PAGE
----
For some parents, the biggest hurdles to overcome with a newborn child are diaper changes and sleep-deprived nights. For others, like Kate Audette and Evon Burroughs, the challenges are far more difficult to overcome.
When their son Kaiden was only 8 months old, he was diagnosed with medulloblastoma, an aggressive, cancerous brain tumor.
“Everything went blank,” Audette said of the moment they heard the diagnosis. “There is no way to comprehend that your 8 month old has cancer.”
Kaiden lost his battle with cancer when he was just 16 months old, but his family continues to fight for a cure. To commemorate what would have been Kaiden’s tenth birthday this year, Audette hopes to raise ten thousand dollars for the Jimmy Fund walk this year as a member of Team Kaiden, a group of family and friends walking in Kaiden’s memory.
On September 8, Audette and the rest of the team will join an expected 8,500 people on the Boston Marathon Jimmy Fund Walk.
To raise funds for the walk, Audette is hosting a fundraiser on Saturday, August 10 from 8-11 p.m. at the Savin Bar and Kitchen on Savin Hill Avenue in Dorchester, with dancing until 1 a.m. Guests who arrive before 10:30 pm will be entered to win door prizes that include gift cards to local restaurants and spas, and all funds raised will go directly to the Jimmy Fund.
Audette called it the “culminating event” before the walk, and she hopes that it puts Team Kaiden at or near their ten thousand dollar goal.When they first met in early 2013, Beach knew that Audette was something special, and describes her as a person with “the positive aspects of humanity in her every cell.”
“She understands how to motivate and move people, and how to share her story without asking for pity,” Beach said. “There’s a lot about this walk that is forward-looking, and finds hope in difficult situations. Kate is passionately committed to making certain that no other mother has to face what she did.”
Though Kaiden’s short life was plagued by grueling surgeries and intensive chemotherapy, Audette refuses to let the illness alone define her son’s legacy.
She speaks of the friends he made in the hospital, including his best friend Hannah, who is now entering her ninth year in remission from medulloblastoma. Audette keeps in contact with Hannah’s family, and is walking in her name, as well as her campers from Camp Sunshine in Casco, Maine, who are battling life-threatening illnesses.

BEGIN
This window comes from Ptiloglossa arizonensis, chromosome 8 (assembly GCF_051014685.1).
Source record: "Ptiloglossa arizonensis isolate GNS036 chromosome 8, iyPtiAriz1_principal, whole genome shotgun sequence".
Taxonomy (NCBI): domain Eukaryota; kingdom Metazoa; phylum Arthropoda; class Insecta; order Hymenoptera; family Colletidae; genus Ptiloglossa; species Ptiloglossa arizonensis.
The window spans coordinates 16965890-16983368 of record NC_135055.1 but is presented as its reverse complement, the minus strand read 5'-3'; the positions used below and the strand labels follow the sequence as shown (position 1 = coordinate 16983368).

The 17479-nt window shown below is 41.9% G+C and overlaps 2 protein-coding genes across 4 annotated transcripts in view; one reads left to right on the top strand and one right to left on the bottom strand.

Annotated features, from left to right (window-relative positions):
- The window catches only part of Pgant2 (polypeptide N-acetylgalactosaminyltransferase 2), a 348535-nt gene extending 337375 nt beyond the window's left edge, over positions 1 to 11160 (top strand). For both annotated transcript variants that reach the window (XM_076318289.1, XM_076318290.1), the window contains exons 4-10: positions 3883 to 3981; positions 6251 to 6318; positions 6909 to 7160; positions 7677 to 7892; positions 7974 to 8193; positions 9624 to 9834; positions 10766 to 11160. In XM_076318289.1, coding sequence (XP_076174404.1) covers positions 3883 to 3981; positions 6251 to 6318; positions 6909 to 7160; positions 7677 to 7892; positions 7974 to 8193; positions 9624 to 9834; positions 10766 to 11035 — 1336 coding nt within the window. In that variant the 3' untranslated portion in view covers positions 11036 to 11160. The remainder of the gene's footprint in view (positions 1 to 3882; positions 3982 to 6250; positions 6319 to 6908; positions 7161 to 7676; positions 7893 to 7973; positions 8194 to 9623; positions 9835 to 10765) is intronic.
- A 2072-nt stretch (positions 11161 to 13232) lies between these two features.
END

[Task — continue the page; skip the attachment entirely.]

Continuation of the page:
For Audette, it’s all about giving back. She mentions the support she received from the doctors and nurses who treated Kaiden - she calls Dana-Farber Cancer Institute “the most amazing place I hope people never have to visit” - as well as the professors who made it possible for her to continue her education through Kaiden’s illness.
After obtaining her master’s degree in social work from Salem State University, Audette now works as a health policy analyst in Dorchester. “I want to make sure all of our patients at Harbor Health Services get access to care, regardless of their ability to pay. When Kaiden was ill, his father and I were two struggling college students who were able to go to two of the top medical institutes in the world,” she said. “It’s important to me to make sure everyone has access to the same exceptional care we received. Access to health care should be a right, not a privilege.”
Audette now lives in Ashmont, and said that Dorchester “feels like home.”
“People have been hearing my story, and they’ve been incredibly supportive,” she said.
For this year’s walk, Audette is excited to tackle the full 26.2-mile route for the first time. This walk is important to Audette because she wants other families to have the same access to the world-renowned care offered by Dana-Farber.
“Others came before us to ensure that Dana Farber was there when we needed it. Now, I feel it is my responsibility to help ensure that families who face the same challenges we did have the same support,” she said. “This is my way of giving back and carrying on Kaiden’s legacy.”